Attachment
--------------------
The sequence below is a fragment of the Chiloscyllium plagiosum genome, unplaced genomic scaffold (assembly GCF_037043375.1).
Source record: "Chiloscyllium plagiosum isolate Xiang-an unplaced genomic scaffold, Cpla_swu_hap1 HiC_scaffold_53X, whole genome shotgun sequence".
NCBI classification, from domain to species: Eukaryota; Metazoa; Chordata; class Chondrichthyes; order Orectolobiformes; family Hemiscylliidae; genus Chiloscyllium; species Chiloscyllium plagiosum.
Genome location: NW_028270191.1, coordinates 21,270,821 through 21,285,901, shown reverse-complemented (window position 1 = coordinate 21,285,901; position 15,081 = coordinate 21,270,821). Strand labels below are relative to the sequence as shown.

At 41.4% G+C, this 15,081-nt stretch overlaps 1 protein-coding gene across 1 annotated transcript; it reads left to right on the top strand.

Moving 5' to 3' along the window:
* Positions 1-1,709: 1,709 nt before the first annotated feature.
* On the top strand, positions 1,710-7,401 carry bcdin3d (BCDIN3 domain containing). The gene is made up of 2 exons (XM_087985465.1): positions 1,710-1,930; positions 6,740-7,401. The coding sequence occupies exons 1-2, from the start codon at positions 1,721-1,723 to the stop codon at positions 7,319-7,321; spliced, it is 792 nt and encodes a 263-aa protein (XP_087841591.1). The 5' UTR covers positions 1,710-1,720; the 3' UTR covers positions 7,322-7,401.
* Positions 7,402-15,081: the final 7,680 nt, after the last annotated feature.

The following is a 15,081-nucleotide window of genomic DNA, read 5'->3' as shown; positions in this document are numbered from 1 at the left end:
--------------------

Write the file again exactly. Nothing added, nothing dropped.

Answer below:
The sequence below is a fragment of the Chiloscyllium plagiosum genome, unplaced genomic scaffold (assembly GCF_037043375.1).
Source record: "Chiloscyllium plagiosum isolate Xiang-an unplaced genomic scaffold, Cpla_swu_hap1 HiC_scaffold_53X, whole genome shotgun sequence".
NCBI classification, from domain to species: Eukaryota; Metazoa; Chordata; class Chondrichthyes; order Orectolobiformes; family Hemiscylliidae; genus Chiloscyllium; species Chiloscyllium plagiosum.
Genome location: NW_028270191.1, coordinates 21,270,821 through 21,285,901, shown reverse-complemented (window position 1 = coordinate 21,285,901; position 15,081 = coordinate 21,270,821). Strand labels below are relative to the sequence as shown.

At 41.4% G+C, this 15,081-nt stretch overlaps 1 protein-coding gene across 1 annotated transcript; it reads left to right on the top strand.

Moving 5' to 3' along the window:
* Positions 1-1,709: 1,709 nt before the first annotated feature.
* On the top strand, positions 1,710-7,401 carry bcdin3d (BCDIN3 domain containing). The gene is made up of 2 exons (XM_087985465.1): positions 1,710-1,930; positions 6,740-7,401. The coding sequence occupies exons 1-2, from the start codon at positions 1,721-1,723 to the stop codon at positions 7,319-7,321; spliced, it is 792 nt and encodes a 263-aa protein (XP_087841591.1). The 5' UTR covers positions 1,710-1,720; the 3' UTR covers positions 7,322-7,401.
* Positions 7,402-15,081: the final 7,680 nt, after the last annotated feature.

The following is a 15,081-nucleotide window of genomic DNA, read 5'->3' as shown; positions in this document are numbered from 1 at the left end: